HomeWinBuzzer NewsYouTube Negotiates AI Music Licensing with Major Record Labels

YouTube Negotiates AI Music Licensing with Major Record Labels

Google and YouTube are reportedly looking to avoid lawsuits by setting up contracts with record companies to use artists for AI purposes.

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is engaging in negotiations with prominent record labels, including Universal Music Group (UMG), Sony Music Entertainment, and Warner Records, to secure the rights to use their for purposes. Financial Times reports that the -owned platform is contemplating significant one-time payouts to obtain these permissions.

Expanding AI Music Capabilities

Building on its generative AI feature that replicates the style of artists like Charli XCX, John Legend, and T-Pain, YouTube is now looking to further its AI ventures. These discussions with record labels aim to enable the cloning of additional artists, broadening its AI tools beyond the initial Dream Track feature, which involved only ten musicians. Launches for these new tools are anticipated later this year.

The impact of AI-generated music is a growing concern within the music industry. Sony Music has issued stern cautions regarding the unauthorized use of its content by AI firms, and UMG has previously considered pulling its catalog from TikTok over inadequate AI safeguards. More than 200 artists, including Billie Eilish, Jon Bon Jovi, Pearl Jam, and Katy Perry, have joined voices urging tech companies to halt practices infringing on human artists' rights. Despite the concerns, tech companies are moving ahead with AI music tools, including the recently launched Stable Audio Open from Stability AI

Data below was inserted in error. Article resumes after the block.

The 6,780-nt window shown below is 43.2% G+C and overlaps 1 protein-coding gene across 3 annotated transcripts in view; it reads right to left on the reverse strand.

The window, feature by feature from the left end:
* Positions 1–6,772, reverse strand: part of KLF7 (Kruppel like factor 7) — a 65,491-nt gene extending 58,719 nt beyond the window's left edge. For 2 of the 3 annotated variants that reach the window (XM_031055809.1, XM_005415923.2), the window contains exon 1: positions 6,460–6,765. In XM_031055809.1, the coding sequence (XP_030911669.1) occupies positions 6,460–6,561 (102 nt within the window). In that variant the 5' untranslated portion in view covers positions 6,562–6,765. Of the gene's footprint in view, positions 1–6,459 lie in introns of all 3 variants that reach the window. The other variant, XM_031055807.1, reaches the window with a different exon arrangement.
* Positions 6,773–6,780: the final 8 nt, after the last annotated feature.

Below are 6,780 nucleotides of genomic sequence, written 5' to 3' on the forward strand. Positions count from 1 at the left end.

Copyright Infringement Lawsuits

Recently, the Recording Industry Association of America (RIAA), which represents labels like Sony, Warner, and Universal, initiated copyright infringement lawsuits against AI companies Suno and Udio. The RIAA's claims center on extensive unlicensed copying of sound recordings, seeking up to $150,000 per infringement in damages.

Unlike other AI music firms encountering legal challenges, YouTube's discussions with record labels signify a “permission first” business model. Offering lump-sum payments instead of royalty-based agreements reflects YouTube's strategic bid to lock in licenses for its AI music projects. Specific figures on the fees YouTube is willing to pay have not been revealed.

Luke Jones
Luke Jones
Luke has been writing about all things tech for more than five years. He is following Microsoft closely to bring you the latest news about Windows, Office, Azure, Skype, HoloLens and all the rest of their products.